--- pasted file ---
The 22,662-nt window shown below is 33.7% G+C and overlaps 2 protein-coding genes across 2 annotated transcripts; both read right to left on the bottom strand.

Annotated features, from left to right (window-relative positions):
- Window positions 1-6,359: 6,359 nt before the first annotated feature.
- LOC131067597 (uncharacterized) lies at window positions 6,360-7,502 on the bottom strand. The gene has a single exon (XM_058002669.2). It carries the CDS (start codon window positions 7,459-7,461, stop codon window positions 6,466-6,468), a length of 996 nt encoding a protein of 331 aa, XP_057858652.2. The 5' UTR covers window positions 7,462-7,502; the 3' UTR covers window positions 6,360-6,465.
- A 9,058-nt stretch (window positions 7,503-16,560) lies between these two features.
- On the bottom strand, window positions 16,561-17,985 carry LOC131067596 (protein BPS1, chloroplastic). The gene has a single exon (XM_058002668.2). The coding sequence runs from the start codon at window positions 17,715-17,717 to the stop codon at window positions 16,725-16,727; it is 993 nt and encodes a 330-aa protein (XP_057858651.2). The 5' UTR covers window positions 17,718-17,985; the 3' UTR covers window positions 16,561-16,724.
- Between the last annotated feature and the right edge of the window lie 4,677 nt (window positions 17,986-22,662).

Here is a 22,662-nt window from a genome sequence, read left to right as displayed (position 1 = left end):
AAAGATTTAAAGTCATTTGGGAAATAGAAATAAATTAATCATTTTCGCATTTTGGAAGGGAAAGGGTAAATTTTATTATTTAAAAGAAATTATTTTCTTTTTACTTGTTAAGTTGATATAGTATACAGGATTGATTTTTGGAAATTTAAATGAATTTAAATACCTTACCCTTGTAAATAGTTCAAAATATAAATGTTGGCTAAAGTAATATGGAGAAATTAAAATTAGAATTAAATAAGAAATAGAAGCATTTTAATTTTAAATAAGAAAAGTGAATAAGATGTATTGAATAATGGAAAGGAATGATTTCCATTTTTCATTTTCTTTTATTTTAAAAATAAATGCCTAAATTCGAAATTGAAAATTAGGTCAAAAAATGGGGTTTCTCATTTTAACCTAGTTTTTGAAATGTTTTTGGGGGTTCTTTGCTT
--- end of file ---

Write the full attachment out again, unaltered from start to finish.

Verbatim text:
The 22,662-nt window shown below is 33.7% G+C and overlaps 2 protein-coding genes across 2 annotated transcripts; both read right to left on the bottom strand.

Annotated features, from left to right (window-relative positions):
- Window positions 1-6,359: 6,359 nt before the first annotated feature.
- LOC131067597 (uncharacterized) lies at window positions 6,360-7,502 on the bottom strand. The gene has a single exon (XM_058002669.2). It carries the CDS (start codon window positions 7,459-7,461, stop codon window positions 6,466-6,468), a length of 996 nt encoding a protein of 331 aa, XP_057858652.2. The 5' UTR covers window positions 7,462-7,502; the 3' UTR covers window positions 6,360-6,465.
- A 9,058-nt stretch (window positions 7,503-16,560) lies between these two features.
- On the bottom strand, window positions 16,561-17,985 carry LOC131067596 (protein BPS1, chloroplastic). The gene has a single exon (XM_058002668.2). The coding sequence runs from the start codon at window positions 17,715-17,717 to the stop codon at window positions 16,725-16,727; it is 993 nt and encodes a 330-aa protein (XP_057858651.2). The 5' UTR covers window positions 17,718-17,985; the 3' UTR covers window positions 16,561-16,724.
- Between the last annotated feature and the right edge of the window lie 4,677 nt (window positions 17,986-22,662).

Here is a 22,662-nt window from a genome sequence, read left to right as displayed (position 1 = left end):
AAAGATTTAAAGTCATTTGGGAAATAGAAATAAATTAATCATTTTCGCATTTTGGAAGGGAAAGGGTAAATTTTATTATTTAAAAGAAATTATTTTCTTTTTACTTGTTAAGTTGATATAGTATACAGGATTGATTTTTGGAAATTTAAATGAATTTAAATACCTTACCCTTGTAAATAGTTCAAAATATAAATGTTGGCTAAAGTAATATGGAGAAATTAAAATTAGAATTAAATAAGAAATAGAAGCATTTTAATTTTAAATAAGAAAAGTGAATAAGATGTATTGAATAATGGAAAGGAATGATTTCCATTTTTCATTTTCTTTTATTTTAAAAATAAATGCCTAAATTCGAAATTGAAAATTAGGTCAAAAAATGGGGTTTCTCATTTTAACCTAGTTTTTGAAATGTTTTTGGGGGTTCTTTGCTT